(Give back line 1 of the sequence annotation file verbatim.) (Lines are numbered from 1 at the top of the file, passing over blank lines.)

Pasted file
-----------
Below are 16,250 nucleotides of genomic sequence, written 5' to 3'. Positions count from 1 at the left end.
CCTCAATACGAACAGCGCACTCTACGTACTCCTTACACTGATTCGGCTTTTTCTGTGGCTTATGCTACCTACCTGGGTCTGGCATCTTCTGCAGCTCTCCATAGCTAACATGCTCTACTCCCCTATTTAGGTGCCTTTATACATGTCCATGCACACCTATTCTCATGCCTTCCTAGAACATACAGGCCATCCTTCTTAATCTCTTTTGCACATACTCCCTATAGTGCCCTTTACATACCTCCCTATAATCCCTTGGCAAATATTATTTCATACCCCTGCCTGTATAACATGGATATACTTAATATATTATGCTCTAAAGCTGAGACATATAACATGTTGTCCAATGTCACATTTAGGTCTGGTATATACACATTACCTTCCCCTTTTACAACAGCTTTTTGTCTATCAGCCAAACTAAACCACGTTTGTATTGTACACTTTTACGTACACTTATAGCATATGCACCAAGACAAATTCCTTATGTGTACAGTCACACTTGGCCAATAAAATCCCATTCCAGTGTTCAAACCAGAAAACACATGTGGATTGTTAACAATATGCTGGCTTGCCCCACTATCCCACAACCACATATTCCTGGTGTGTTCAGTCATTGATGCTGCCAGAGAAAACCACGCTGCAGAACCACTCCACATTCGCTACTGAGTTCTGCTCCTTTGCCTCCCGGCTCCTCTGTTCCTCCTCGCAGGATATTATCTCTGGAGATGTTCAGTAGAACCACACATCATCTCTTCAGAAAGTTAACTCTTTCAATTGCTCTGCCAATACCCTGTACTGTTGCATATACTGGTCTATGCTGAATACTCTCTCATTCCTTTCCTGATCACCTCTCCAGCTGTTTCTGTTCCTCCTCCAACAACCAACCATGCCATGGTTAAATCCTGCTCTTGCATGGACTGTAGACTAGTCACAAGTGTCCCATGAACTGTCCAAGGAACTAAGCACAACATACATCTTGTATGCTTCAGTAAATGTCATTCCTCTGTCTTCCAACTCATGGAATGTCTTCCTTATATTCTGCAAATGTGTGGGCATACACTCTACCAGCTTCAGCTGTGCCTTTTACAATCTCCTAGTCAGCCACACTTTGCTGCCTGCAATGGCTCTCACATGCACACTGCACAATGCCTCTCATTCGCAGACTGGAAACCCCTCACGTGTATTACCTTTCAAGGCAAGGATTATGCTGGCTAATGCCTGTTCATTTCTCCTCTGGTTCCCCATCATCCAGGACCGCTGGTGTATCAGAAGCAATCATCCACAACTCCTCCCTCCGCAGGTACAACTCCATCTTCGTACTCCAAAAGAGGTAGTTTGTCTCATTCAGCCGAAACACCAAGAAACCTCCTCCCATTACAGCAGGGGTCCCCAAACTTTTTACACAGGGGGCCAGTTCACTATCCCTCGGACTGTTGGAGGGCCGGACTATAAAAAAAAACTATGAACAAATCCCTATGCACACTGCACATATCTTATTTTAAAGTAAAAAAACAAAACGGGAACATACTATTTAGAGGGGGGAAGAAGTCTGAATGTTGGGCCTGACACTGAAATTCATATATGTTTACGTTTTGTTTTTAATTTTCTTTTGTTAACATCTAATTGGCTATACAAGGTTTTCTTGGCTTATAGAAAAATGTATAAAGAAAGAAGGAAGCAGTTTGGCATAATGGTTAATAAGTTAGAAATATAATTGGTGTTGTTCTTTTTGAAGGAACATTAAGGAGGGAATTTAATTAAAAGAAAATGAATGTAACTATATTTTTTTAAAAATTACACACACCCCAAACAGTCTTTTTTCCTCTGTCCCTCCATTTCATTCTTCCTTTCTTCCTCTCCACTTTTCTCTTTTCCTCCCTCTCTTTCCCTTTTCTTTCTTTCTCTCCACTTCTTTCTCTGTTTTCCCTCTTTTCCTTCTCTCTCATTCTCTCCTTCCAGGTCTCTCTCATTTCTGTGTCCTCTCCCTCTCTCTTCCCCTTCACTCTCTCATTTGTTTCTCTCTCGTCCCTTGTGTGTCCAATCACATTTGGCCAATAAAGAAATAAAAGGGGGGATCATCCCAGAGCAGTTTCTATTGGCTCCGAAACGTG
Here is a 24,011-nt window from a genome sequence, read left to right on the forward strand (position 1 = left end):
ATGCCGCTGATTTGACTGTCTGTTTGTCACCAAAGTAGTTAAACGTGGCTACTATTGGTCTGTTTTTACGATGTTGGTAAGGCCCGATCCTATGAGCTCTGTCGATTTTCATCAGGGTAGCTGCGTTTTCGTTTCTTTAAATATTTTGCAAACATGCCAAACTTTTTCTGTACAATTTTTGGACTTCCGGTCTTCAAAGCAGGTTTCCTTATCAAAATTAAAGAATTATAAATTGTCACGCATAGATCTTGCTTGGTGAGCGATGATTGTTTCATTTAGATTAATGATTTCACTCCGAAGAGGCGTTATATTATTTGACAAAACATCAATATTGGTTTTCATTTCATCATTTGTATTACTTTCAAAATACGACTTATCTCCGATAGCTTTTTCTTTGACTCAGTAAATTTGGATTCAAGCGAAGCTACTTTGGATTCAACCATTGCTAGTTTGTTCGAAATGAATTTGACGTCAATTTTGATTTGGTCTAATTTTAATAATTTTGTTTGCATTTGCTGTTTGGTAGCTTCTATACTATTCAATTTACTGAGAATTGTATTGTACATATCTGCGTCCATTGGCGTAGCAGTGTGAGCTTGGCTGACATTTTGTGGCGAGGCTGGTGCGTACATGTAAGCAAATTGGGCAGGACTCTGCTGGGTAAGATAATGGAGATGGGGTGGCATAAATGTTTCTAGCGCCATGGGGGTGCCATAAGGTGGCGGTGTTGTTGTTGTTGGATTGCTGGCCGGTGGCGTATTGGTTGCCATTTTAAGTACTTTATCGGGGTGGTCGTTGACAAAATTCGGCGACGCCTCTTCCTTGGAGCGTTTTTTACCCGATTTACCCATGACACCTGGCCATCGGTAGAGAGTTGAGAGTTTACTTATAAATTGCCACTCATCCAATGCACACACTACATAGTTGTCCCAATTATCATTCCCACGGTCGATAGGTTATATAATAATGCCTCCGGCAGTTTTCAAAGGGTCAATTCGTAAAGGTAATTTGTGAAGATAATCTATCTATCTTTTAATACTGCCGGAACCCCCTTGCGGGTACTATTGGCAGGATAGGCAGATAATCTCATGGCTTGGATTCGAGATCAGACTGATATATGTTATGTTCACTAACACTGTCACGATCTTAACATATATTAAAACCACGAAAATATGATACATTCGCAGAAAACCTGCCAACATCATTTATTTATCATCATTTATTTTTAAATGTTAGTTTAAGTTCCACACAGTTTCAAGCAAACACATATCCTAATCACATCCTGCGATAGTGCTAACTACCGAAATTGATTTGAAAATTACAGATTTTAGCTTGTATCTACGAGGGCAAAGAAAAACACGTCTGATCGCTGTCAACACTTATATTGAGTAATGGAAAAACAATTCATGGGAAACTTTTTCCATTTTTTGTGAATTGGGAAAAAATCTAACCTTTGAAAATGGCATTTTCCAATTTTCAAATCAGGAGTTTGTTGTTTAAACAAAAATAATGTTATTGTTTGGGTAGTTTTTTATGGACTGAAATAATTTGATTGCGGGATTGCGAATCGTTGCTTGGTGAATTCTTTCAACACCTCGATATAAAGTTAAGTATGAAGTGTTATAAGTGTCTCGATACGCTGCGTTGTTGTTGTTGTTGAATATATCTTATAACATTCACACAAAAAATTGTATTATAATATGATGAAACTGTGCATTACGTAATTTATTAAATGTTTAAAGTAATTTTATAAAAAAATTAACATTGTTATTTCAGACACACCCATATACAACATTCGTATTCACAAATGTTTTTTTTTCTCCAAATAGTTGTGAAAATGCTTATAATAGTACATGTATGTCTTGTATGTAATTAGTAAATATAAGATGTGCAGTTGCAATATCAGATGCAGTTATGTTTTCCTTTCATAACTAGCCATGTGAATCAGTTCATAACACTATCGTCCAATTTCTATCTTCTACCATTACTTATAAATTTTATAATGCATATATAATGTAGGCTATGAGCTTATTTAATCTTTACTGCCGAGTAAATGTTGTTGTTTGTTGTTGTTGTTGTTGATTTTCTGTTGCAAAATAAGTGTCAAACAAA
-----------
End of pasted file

Below are 16,250 nucleotides of genomic sequence, written 5' to 3'. Positions count from 1 at the left end.